US7479895 *4. Febr. 200620. Jan. 2009Itron, Inc.Data communication protocol in an automatic meter reading system
US7535378 *9. Sept. 200519. Mai 2009Itron, Inc.RF meter reading system
US20040263352 *3. Mai 200430. Dez. 2004Cornwall Mark K.Method and system for collecting and transmitting data in a meter reading system
US20050110656 *28. Sept. 200426. Mai 2005Tim PattersonAutomated meter reader having high product delivery rate alert generator
US20050237221 *26. Apr. 200427. Okt. 2005Brian Brent RSystem and method for improved transmission of meter data
US20060097892 *22. Dez. 200511. Mai 2006Mholding, LlcModular wireless fixed network for wide-area metering data collection and meter module apparatus
US20070057812 *9. Sept. 200515. März 2007Cornwall Mark KRF meter reading system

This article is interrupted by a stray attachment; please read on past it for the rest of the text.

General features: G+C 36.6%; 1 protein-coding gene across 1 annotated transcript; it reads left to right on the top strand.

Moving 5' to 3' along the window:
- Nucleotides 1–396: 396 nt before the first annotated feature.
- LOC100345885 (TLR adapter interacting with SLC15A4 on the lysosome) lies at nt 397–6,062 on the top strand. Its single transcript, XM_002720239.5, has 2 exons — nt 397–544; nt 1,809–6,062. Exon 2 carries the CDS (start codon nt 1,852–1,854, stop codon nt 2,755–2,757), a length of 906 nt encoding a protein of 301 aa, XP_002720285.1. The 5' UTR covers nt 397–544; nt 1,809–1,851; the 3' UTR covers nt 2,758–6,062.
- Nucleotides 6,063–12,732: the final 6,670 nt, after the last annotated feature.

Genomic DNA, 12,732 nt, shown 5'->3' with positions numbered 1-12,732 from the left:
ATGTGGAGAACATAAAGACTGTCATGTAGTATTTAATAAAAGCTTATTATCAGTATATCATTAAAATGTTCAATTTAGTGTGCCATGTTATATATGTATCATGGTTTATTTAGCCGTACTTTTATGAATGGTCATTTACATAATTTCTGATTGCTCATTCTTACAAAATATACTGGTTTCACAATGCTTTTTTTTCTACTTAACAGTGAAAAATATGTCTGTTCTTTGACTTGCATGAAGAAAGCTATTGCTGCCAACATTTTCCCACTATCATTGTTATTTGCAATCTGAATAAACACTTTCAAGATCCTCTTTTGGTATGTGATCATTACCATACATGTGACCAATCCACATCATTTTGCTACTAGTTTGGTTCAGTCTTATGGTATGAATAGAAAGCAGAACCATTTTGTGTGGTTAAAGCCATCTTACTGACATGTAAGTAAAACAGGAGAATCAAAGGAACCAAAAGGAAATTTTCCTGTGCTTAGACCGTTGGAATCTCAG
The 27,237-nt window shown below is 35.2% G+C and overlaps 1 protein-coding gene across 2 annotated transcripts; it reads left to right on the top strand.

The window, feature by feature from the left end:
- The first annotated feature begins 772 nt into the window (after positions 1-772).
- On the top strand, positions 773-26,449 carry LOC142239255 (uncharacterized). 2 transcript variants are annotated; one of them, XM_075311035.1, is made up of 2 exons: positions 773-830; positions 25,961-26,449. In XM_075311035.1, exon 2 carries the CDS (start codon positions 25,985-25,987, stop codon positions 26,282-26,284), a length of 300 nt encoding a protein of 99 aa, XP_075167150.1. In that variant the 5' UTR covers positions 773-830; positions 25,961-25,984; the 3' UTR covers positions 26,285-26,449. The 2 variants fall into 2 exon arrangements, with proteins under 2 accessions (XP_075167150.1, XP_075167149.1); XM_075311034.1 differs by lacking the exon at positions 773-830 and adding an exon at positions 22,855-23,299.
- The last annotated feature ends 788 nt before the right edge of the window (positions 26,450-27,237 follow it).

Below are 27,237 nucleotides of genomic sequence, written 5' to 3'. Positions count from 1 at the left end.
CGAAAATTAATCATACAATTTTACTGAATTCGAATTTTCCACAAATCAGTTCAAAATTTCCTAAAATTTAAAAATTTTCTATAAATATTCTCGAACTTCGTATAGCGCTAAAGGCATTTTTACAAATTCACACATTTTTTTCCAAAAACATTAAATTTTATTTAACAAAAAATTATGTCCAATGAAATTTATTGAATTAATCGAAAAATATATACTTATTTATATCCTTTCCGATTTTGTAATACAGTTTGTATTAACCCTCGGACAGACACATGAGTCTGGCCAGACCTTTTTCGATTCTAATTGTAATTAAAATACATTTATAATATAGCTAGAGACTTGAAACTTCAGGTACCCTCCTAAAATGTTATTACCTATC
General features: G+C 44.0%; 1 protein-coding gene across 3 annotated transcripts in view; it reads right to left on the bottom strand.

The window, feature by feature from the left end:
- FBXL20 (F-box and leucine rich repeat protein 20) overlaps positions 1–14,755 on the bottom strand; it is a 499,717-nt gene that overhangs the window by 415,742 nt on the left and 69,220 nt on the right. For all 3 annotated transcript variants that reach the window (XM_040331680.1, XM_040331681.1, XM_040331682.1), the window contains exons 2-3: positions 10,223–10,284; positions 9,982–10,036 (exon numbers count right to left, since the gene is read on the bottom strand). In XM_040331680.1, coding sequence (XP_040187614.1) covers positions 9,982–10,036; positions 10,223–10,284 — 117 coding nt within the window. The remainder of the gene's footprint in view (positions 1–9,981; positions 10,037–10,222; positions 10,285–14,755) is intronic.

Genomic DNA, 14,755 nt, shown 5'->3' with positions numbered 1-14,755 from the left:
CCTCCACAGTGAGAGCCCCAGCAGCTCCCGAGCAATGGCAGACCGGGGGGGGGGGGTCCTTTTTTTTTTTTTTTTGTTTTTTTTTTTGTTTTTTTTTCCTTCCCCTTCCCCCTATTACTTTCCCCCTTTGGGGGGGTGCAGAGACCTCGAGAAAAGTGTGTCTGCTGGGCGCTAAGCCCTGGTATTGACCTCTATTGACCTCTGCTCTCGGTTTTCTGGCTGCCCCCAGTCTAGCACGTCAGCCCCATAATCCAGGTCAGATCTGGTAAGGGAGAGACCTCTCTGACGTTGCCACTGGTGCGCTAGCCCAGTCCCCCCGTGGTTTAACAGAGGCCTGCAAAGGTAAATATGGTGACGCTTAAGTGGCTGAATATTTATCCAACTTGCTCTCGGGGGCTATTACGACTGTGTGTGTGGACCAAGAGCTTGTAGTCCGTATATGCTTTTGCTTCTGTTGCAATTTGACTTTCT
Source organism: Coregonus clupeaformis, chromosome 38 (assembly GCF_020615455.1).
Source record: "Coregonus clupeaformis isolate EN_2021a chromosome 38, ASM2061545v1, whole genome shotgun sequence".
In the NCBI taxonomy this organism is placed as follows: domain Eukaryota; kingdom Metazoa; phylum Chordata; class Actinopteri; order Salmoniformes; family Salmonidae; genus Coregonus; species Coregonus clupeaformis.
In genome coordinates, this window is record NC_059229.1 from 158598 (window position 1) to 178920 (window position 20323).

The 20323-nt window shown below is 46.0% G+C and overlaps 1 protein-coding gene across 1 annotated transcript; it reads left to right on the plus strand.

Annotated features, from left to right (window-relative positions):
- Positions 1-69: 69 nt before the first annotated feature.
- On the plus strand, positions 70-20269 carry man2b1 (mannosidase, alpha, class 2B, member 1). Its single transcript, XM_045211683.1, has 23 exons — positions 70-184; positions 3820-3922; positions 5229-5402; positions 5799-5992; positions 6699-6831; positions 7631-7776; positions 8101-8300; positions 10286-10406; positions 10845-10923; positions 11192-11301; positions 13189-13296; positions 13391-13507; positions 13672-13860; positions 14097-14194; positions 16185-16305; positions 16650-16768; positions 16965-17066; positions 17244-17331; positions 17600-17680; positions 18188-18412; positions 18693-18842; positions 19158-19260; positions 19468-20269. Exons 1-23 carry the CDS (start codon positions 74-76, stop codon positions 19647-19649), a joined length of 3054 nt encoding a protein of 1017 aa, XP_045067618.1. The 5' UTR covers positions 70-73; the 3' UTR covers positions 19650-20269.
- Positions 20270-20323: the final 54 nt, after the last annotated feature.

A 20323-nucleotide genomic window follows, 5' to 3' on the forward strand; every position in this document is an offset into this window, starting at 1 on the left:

US20070252722 *13. März 20061. Nov. 2007M & Fc Holding, LlcModular wireless fixed network for wide-area metering data collection and meter module apparatus
US20080001779 *30. März 20053. Jan. 2008Itron Inc.Frequency Shift Compensation, Such as for Use In a Wireless Utility Meter Reading Environment
US20080158007 *3. Febr. 20063. Juli 2008Nagy Christopher JData Communication Protocol in an Automatic Meter Reading System
US20080186201 *23. Mai 20077. Aug. 2008Shanghai Jiulong Electric Power (Group) Co., Ltd.Intelligent System for Collecting Readings From Electric Meters
US20090102681 *23. Juli 200823. Apr. 2009Neptune Technology Group, Inc.Fixed network for an automatic utility meter reading system
US20100007521 *11. Sept. 200614. Jan. 2010Itron, Inc.Rf meter reading system
Referenziert von
Zitiert von PatentEingetragen Veröffentlichungsdatum Antragsteller Titel